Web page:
My research and teaching activities in the Department of Civil and Environmental Engineering are in the area of the mechanics of materials and structures. At WPI, my favorite aspect of teaching is working one on one with graduate and undergraduate students on research projects. I like to excite students’ curiosity towards discoveries and creative scientific advancements. In our research group, we focus on the fundamental principles that control the behavior of materials in engineering and biology at multiple scales. I am particularly interested in the bioinspired design of materials and structures. In this field, studying biological materials leads to the design of high-performance materials and structures. For example, we have created bioinspired dental ceramic crowns that lasts longer than the current dental crowns; we have also studied the fracture properties of bamboo as a sustainable structural material. We also have a few projects focusing on fracture and fatigue of materials and structures such as visco-elastic crack-bridging mechanisms in ceramics; We have also been involved with the repair of the Adam statue at the New York Metropolitan Museum by studying the mixed-mode fracture of marble/adhesive interfaces. I encourage you to visit my website for more details about my research group at WPI.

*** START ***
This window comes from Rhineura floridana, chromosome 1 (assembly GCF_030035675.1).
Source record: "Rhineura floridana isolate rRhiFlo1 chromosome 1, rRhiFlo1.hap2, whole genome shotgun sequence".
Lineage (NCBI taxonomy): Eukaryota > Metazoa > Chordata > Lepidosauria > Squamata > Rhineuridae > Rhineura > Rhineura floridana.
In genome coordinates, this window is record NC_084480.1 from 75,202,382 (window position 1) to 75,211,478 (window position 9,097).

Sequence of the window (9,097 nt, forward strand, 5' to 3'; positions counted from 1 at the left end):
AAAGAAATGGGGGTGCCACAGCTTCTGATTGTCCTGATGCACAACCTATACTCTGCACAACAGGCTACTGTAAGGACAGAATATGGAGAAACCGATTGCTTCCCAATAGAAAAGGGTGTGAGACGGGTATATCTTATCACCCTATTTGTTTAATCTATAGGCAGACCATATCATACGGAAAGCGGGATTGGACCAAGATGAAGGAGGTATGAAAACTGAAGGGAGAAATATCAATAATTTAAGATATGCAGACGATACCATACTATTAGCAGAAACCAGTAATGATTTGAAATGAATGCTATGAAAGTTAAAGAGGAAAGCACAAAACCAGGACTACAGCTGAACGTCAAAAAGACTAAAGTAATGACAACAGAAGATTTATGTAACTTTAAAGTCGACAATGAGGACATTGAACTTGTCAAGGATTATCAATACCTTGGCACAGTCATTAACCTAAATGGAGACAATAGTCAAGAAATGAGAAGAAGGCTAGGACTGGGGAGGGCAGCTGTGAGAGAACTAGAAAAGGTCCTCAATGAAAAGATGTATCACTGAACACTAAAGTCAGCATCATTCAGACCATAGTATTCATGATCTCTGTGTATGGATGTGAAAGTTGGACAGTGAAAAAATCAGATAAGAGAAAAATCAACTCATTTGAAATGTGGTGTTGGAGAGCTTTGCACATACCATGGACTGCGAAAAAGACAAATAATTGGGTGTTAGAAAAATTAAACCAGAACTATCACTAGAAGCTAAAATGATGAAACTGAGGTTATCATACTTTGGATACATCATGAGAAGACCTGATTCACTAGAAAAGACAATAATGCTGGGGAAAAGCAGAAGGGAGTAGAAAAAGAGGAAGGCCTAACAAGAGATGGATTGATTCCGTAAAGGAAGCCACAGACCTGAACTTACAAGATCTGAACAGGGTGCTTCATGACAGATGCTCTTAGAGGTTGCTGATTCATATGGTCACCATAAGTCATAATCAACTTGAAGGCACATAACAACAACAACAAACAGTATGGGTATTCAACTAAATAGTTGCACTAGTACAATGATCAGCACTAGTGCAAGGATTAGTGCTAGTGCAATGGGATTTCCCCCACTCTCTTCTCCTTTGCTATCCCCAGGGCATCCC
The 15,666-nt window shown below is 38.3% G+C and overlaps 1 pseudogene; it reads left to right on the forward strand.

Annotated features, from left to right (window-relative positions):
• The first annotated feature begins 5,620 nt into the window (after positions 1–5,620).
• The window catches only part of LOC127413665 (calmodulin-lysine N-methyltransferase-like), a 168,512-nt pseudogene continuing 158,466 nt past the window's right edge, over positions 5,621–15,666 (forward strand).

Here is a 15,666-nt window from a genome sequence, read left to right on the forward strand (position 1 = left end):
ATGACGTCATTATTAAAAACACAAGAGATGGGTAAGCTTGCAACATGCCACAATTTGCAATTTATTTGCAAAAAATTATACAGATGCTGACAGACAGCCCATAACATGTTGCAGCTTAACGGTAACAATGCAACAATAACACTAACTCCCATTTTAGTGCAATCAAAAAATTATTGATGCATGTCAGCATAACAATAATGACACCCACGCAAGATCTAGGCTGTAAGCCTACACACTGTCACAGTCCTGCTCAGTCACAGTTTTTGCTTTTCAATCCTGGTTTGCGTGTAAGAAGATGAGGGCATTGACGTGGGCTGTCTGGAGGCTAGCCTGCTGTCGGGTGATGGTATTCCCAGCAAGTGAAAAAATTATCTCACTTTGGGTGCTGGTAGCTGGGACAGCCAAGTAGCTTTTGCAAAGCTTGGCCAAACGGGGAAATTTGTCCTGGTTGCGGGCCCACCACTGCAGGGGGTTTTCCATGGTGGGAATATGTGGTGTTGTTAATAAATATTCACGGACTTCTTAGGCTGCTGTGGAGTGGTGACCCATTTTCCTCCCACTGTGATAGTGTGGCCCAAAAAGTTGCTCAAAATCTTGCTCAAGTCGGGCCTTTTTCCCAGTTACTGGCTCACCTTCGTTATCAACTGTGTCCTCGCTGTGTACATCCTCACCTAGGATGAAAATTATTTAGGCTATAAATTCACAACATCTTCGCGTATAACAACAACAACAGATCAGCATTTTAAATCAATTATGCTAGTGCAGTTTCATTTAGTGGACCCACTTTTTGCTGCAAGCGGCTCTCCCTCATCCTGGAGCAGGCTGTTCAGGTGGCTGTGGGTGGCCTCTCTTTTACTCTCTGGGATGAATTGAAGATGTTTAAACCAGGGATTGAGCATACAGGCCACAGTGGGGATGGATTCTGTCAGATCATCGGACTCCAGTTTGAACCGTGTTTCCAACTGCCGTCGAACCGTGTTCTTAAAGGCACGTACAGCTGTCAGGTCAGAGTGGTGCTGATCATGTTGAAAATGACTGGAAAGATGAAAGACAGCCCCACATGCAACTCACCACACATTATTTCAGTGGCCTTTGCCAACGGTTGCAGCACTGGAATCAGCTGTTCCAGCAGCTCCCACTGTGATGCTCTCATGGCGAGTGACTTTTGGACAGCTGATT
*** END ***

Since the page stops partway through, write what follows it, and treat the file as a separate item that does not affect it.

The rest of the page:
Our latest work is focused on introducing a new paradigm in self-healing concrete using enzymes.
Professional Highlights & Honors
The Worcester Business Journal is the latest to report on research by Kristen Billiar, professor and head of the Department of Biomedical Engineering, who hopes to close an important gap in the understanding of physical factors that help regulate the life and death of cells in our bodies, and the important roles they play in the development of a wide range of disorders. Co-principle investigators include Nima Rahbar, associate professor of civil & environmental engineering, and Qi Wen, associate professor of physics.